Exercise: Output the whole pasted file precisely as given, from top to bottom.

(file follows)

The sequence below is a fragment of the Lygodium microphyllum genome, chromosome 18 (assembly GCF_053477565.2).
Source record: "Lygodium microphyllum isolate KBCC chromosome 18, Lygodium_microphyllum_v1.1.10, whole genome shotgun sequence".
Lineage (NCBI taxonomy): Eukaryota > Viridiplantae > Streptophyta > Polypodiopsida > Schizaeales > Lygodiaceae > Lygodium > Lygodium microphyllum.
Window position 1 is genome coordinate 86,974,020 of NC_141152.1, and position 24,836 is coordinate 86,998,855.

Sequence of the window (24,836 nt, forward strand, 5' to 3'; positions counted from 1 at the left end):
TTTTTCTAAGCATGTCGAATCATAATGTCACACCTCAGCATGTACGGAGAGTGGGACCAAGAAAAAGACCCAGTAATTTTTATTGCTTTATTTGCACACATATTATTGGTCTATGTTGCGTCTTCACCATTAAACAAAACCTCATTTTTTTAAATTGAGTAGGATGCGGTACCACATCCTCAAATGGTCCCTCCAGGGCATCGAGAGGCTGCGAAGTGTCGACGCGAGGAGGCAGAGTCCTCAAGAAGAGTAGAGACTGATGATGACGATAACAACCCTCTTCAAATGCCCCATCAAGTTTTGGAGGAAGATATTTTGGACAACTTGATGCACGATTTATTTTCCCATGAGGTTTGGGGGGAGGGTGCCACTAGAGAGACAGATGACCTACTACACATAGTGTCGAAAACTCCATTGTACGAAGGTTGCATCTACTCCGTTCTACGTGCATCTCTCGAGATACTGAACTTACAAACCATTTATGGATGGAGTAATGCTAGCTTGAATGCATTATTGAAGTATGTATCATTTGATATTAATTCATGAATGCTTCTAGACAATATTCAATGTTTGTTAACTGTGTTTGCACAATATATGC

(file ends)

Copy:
The sequence below is a fragment of the Lygodium microphyllum genome, chromosome 18 (assembly GCF_053477565.2).
Source record: "Lygodium microphyllum isolate KBCC chromosome 18, Lygodium_microphyllum_v1.1.10, whole genome shotgun sequence".
Lineage (NCBI taxonomy): Eukaryota > Viridiplantae > Streptophyta > Polypodiopsida > Schizaeales > Lygodiaceae > Lygodium > Lygodium microphyllum.
Window position 1 is genome coordinate 86,974,020 of NC_141152.1, and position 24,836 is coordinate 86,998,855.

Sequence of the window (24,836 nt, forward strand, 5' to 3'; positions counted from 1 at the left end):
TTTTTCTAAGCATGTCGAATCATAATGTCACACCTCAGCATGTACGGAGAGTGGGACCAAGAAAAAGACCCAGTAATTTTTATTGCTTTATTTGCACACATATTATTGGTCTATGTTGCGTCTTCACCATTAAACAAAACCTCATTTTTTTAAATTGAGTAGGATGCGGTACCACATCCTCAAATGGTCCCTCCAGGGCATCGAGAGGCTGCGAAGTGTCGACGCGAGGAGGCAGAGTCCTCAAGAAGAGTAGAGACTGATGATGACGATAACAACCCTCTTCAAATGCCCCATCAAGTTTTGGAGGAAGATATTTTGGACAACTTGATGCACGATTTATTTTCCCATGAGGTTTGGGGGGAGGGTGCCACTAGAGAGACAGATGACCTACTACACATAGTGTCGAAAACTCCATTGTACGAAGGTTGCATCTACTCCGTTCTACGTGCATCTCTCGAGATACTGAACTTACAAACCATTTATGGATGGAGTAATGCTAGCTTGAATGCATTATTGAAGTATGTATCATTTGATATTAATTCATGAATGCTTCTAGACAATATTCAATGTTTGTTAACTGTGTTTGCACAATATATGC